Amber Dews had a great time seeing “Space Jam: A New Legacy” on the big screen in mid-July, but the experience also brought up twinges of guilt.

It had been the first time that Dews and her family had seen a movie in a theater in more than a year and half. She wore a mask, felt safe and enjoyed seeing the animated characters come to life while reclining in plush leather seats at Falmouth’s Flagship Cinemas. But seeing the film also got her thinking about whether she and her family – including her husband and three children – will go to the movies as much as they used to, even when the pandemic subsides. They probably went once a month before the pandemic, before they discovered streaming.

“I feel guilty saying this, but when my oldest wanted to see ‘Cruella,’ we thought about going to see it at the theaters and we decided to pay $29 and watch it at home on Disney Plus,” said Dews, 38, of Cumberland. “We didn’t really do a lot of streaming before the pandemic, but we love the ease of it.”

The pandemic pummeled the movie theater business – worth $11.4 billion in 2019 and just $2.3 billion last year – leaving it with an uncertain future and crucial questions, like whether moviegoers who’ve grown used to seeing blockbusters streamed in their homes will come back in big numbers and whether continued COVID-19 surges and the specter of sitting next to unvaccinated people will keep audiences away. It’s also unclear if movie studios will distribute films exclusively to theaters as in pre-pandemic days or continue to release films to theaters and stream them simultaneously, decreasing the potential customer pool for theaters.

Southern Maine’s movie house landscape was especially hard hit during the pandemic, with the permanent closing of the Cinemagic chain in February and the loss of its 35 screens in Saco, South Portland and Westbrook, as well as the closing of a Smitty’s Cinema dine-in theater in Biddeford. Owners of Nordica Theatre in Freeport are still deciding whether they will reopen.

The Cinemagic movie theater in Saco closed for good in February. Photo by Derek Davis/Staff Photographer

But there are signs that the movie theater business will come back and could approach pre-pandemic attendance levels. There has been strong interest from companies wanting to reopen the three former Cinemagic locations soon, owners of all three buildings say. A spokesperson for the Cinemark theater chain, the nation’s third largest, confirmed this month that the company still plans to open a 12-screen venue in Westbrook’s Rock Row development in 2023, about two years later than originally planned when the theater was announced in 2019.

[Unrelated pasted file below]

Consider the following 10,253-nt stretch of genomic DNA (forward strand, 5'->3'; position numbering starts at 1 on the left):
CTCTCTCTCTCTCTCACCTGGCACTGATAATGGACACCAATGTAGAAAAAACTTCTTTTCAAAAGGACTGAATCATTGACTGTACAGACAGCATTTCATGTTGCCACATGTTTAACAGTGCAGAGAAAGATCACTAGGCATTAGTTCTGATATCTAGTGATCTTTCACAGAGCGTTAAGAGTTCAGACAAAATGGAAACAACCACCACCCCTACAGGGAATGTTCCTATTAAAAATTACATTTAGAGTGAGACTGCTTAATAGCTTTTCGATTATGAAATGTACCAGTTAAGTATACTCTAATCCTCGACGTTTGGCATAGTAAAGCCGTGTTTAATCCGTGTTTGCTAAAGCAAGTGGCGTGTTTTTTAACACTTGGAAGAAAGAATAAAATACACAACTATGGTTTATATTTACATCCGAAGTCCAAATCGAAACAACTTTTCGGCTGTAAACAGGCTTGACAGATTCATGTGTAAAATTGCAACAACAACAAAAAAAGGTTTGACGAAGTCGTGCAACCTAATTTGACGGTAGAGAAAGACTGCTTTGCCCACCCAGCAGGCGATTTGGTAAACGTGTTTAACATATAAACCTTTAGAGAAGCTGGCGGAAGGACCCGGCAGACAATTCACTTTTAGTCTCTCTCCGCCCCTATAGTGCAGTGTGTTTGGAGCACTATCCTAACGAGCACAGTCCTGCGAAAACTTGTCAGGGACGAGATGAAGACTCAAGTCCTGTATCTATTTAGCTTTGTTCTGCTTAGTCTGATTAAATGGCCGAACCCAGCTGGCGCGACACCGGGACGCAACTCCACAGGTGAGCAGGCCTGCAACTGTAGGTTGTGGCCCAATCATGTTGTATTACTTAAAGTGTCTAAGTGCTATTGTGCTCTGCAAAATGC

Movie business analysts and observers say that there is growing evidence Hollywood studios won’t continue the practice of releasing films to theaters and streaming services. Studios can normally make more money from theatrical releases than from streaming, though that may change if not enough people come back to theaters.

One signal of how Hollywood might distribute films came this spring when Warner Bros. Chief Executive Officer Jason Kilar said his studio plans to release its biggest 2022 films to theaters first, likely for 45 days, then release them for streaming, including on the Warner-owned HBO Max. Kilar announced in late 2020 that all of Warner Bros.’s 2021 releases would play in theaters and stream simultaneously, and his decision was taken as an indication the industry had changed.

The movie theater business will likely approach pre-pandemic attendance and box office numbers in 2023, predicts Eric Wold, a senior analyst who follows the film industry for B. Riley Securities in California. Wold said his optimism comes from the fact that several new movies have had strong box office numbers this summer, including “F9” and “A Quiet Place 2.” The former earned $70 million in its first weekend, and the latter made $58 million in its opening days. Disney’s “Black Widow” also made $80 million its first weekend.

Wold said it’s hopeful that people are going to the movies in big numbers for some films, despite the obstacles, including competition from streaming, COVID case surges and unvaccinated audience members. Plus, only about 84 percent of all movie theaters that closed during the pandemic have reopened.

Recent polls of moviegoers show that about 70 percent feel safe going to a theater now. Joan Phillips-Sandy, former director of the Maine International Film Festival, says she worries about going to crowded theaters this summer while many people, including children, aren’t vaccinated and cases are increasing. She probably won’t go anytime soon, especially while her unvaccinated grandson is visiting. But she also wonders how often she’ll go in the future, even once the pandemic is under control.